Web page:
BLOCKED ARTERIES FLOWING
Marc Nakao feels lucky to be alive.
After all, he’s a man who walked into the UC Davis Medical Center Emergency Department and moments later was lying on an operating table undergoing heart surgery — so fast that his father, who’d dropped him off at the door, hadn’t had time to walk back from the parking lot.
Sometimes in the midst of living our lives, as this fused glass artist knows, we see through a glass darkly. It’s often only in hindsight that we finally see clearly. In Marc’s case, he now strongly suspects he’d had an overlooked heart condition for years, including a heart attack that was misdiagnosed by another health system.
One thing he’s completely sure of: “The people at UC Davis Health, they’re the reason I’m alive today.” They’ve placed nine stents in his coronary arteries and three in his femoral arteries.
Marc wasn’t always unhealthy. He’s never been overweight. He walks a lot, he shows a lot of houses as a real estate agent, he used to be a yard work fanatic and for years he stayed busy renovating houses. And in his free time, he designs, cuts, arranges and fires decorative glass art with his mother.
A critical misdiagnosis
But several years ago, he began having trouble with pain and weakness in his legs. A few years later, on a vacation to New York City, he experienced the first severe pain in his chest. At the hospital, doctors concluded that it was intussusception, an intestinal disorder. Finally, in the spring of 2021, he had heart burn for two straight weeks — or so he thought. The pain became so great in his upper body that he had cold sweats and couldn’t sleep.
Classic signs of a heart attack — but Marc just didn’t realize it because no physician had ever told him he had heart trouble. Then, one early morning, he felt a sensation he’d never felt before. “I thought to myself, ‘That was a heart attack.’”
He called 911, but when he described what he felt, the EMTs told him he was suffering from fatigue or perhaps the flu.
His parents save the day — and his life
Fortunately, Marc had already called his parents, who live four minutes away. They drove over and insisted he let them take him to the UC Davis Medical Center Emergency Department.
Less than 20 minutes later, he was getting a stent in his heart because it was only receiving “a ridiculously tiny amount of blood flow” from his constricted vessels. The stent was put in one of the main coronary arteries, but it was only a temporary fix. The cardiologist on call, Jeffrey Southard, knew he needed more, but in that moment, one was all his frail condition could handle. Soon afterward, Marc’s new cardiologist, Garrett Wong, performed a second procedure that was also a temporary fix.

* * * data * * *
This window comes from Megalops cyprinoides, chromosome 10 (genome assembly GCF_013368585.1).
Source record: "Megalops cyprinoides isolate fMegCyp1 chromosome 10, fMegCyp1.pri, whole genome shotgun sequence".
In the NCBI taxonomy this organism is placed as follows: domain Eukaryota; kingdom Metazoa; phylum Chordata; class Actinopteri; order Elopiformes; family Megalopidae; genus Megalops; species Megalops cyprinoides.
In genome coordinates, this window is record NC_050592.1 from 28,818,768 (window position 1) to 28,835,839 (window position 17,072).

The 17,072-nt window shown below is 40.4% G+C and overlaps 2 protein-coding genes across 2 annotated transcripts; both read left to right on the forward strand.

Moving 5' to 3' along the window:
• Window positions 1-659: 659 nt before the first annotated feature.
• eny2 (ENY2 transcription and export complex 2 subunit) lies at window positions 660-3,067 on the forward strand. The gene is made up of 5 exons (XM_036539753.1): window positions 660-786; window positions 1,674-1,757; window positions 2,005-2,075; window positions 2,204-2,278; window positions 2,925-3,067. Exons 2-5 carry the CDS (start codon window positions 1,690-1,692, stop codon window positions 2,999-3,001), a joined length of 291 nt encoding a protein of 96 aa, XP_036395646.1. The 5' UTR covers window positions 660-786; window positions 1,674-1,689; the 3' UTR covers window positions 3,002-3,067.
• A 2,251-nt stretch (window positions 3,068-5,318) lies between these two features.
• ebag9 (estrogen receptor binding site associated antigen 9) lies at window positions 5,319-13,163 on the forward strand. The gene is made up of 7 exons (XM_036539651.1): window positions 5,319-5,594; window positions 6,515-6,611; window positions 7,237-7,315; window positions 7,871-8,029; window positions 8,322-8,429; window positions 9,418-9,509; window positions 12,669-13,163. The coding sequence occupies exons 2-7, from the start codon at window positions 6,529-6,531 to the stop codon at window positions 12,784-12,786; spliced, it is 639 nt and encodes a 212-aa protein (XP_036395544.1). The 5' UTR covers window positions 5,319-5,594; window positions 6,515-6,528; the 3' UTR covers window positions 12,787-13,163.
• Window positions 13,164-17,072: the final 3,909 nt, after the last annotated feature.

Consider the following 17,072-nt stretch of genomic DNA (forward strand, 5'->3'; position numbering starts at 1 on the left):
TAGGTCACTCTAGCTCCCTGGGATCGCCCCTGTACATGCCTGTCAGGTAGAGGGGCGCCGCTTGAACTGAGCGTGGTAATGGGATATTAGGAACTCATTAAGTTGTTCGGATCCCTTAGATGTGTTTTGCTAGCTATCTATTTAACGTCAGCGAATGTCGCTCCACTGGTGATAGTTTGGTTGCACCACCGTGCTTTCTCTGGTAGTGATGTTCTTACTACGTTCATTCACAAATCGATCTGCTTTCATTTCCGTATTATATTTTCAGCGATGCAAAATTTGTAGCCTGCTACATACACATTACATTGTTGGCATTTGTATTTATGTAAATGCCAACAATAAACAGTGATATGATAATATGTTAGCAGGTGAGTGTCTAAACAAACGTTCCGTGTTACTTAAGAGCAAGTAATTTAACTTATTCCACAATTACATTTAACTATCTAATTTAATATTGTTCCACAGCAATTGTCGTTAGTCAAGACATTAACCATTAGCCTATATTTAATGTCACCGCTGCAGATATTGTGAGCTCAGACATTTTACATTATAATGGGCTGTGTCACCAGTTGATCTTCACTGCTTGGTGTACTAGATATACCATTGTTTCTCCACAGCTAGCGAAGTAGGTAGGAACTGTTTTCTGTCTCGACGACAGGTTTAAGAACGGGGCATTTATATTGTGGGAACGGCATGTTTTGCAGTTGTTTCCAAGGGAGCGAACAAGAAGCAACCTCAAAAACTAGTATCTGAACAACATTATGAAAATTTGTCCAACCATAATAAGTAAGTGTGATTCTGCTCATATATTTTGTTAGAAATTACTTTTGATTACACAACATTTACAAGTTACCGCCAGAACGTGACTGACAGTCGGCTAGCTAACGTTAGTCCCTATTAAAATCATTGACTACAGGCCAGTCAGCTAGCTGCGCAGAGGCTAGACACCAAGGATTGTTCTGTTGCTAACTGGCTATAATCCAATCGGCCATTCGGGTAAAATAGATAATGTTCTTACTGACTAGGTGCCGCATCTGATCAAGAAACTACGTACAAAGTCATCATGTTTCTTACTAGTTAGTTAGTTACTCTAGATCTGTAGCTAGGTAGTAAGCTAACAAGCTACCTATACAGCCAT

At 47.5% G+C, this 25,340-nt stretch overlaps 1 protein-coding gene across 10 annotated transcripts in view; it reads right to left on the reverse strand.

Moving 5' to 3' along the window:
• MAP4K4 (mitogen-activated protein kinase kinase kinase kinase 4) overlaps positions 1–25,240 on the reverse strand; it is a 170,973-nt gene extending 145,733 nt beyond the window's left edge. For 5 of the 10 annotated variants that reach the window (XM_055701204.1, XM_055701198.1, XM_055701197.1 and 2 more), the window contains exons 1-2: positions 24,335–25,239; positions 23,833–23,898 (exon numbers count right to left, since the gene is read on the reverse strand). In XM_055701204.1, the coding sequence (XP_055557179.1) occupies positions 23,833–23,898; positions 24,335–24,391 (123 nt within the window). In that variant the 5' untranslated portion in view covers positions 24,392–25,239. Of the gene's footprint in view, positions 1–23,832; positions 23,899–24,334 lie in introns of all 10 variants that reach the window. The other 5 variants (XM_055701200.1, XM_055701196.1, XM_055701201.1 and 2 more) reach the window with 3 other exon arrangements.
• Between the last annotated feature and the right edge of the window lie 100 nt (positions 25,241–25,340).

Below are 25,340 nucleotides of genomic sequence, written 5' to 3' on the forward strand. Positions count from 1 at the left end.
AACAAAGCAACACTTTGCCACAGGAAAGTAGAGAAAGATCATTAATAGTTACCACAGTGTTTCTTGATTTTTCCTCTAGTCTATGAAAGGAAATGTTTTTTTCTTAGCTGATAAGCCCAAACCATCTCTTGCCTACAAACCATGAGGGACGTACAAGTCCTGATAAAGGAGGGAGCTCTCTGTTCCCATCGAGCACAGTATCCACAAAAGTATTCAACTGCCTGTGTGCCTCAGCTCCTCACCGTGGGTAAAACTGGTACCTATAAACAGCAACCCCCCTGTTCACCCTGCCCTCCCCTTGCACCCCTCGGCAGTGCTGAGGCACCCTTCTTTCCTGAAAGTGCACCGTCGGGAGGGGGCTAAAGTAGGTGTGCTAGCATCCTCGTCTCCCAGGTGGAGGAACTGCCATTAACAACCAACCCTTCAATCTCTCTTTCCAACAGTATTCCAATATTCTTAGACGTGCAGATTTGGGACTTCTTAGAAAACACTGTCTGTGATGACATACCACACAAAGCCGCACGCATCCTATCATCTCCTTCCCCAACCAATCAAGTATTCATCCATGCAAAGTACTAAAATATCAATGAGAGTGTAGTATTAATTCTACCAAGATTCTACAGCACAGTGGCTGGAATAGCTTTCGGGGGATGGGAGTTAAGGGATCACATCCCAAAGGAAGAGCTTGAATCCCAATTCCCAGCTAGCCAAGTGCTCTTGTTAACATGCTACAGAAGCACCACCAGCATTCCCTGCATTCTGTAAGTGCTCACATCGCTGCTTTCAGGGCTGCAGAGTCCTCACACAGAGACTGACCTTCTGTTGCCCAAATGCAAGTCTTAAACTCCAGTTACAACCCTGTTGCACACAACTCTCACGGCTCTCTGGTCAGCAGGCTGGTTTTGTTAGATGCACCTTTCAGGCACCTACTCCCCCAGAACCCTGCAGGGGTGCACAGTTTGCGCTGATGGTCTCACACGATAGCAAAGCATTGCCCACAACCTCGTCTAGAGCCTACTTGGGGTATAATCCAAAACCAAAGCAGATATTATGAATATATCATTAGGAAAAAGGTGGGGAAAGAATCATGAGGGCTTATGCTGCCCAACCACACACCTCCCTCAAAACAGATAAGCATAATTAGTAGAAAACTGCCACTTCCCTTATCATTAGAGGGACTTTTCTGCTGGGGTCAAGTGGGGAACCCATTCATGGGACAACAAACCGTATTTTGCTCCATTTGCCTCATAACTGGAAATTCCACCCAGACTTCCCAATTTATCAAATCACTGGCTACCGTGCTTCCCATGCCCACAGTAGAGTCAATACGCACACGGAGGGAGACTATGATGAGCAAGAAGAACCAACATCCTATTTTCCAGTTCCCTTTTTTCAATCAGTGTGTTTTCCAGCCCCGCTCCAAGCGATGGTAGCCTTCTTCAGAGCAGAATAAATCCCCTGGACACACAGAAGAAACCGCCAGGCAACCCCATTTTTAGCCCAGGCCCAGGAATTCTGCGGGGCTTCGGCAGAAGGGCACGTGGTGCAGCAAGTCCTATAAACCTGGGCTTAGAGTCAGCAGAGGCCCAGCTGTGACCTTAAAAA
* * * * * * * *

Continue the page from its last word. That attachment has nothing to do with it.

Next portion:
“It’s my second home. Everyone knows me, even the transport personnel. Everyone there is so good, so kind, so welcoming. The care there is special.”
Out of imminent danger, but not out of the woods
That fall, Marc was finally strong enough to have the major procedure he needed. It required Dr. Wong and another surgeon each going into a different insertion point and meeting from opposite directions at the same point in the coronary artery. “They cleaned it out extensively,” says Marc, “and returned the majority of the function to my heart.”
They even showed him a video of his heart’s activity before and after the procedure. “In that area of my heart, you could see almost no activity. Then after the procedure, it was like wow! Look at all those vessels full of blood! It was crazy.”
Marc began rehab, getting stronger and filling out his underweight frame. Then suddenly, in May of 2022, his weight began to plunge and he began experiencing shortness of breath. Calmly, Marc cleaned his house, let his parents know, and drove himself to the hospital. Dr. Wong performed another procedure, then another in June and another in July. Since then, Marc’s heart has continued to get stronger.
Nine stents down, three to go
Unfortunately, Marc’s artery condition isn’t isolated to his heart. Major blood vessels to his left leg – known as the iliac and femoral arteries — were soon completely blocked. UC Davis Health vascular surgeon Mimmie Kwong investigated with an angiogram X-ray procedure in September 2022, and realized that a more complex technique would be needed. In October, the vascular surgery team operated to clean out his femoral artery. During the surgery, the team also utilized a new technique that applies sound waves to break up blockages. In Marc’s case, this helped open up his iliac artery blockages as well, allowing his team to put in three more stents to fully open blood flow to his left leg. On last check, the flow had completely normalized, and Marc has been walking well.
For the record, that’s seven procedures and 12 stents. Marc’s been in rehab for over eight months, improving his cardio conditioning and lifting weights. Thanks to his care, Marc says he’s feeling better than he has in years. “Right now, I’m at a special moment where I feel like I’m really, really about to make a big rebound.”
Despite spending so much time at UC Davis Health facilities, Marc isn’t tired of the health system one bit. Quite the opposite.
The difference between life and death: UC Davis Health
“It’s my second home,” he says. “Everyone knows me, even the transport personnel. Everyone there is so good, so kind, so welcoming. The care there is special. I’m even going to switch my primary care physician to an internist in the same building as Drs. Wong and Kwong and the rehab facility. That way, everything is in one place.”
A decade ago, Marc lost his brother to heart disease. He was only 47. “It’s been a difficult journey for my family. But the difference is that my brother didn’t have UC Davis Health. I do.”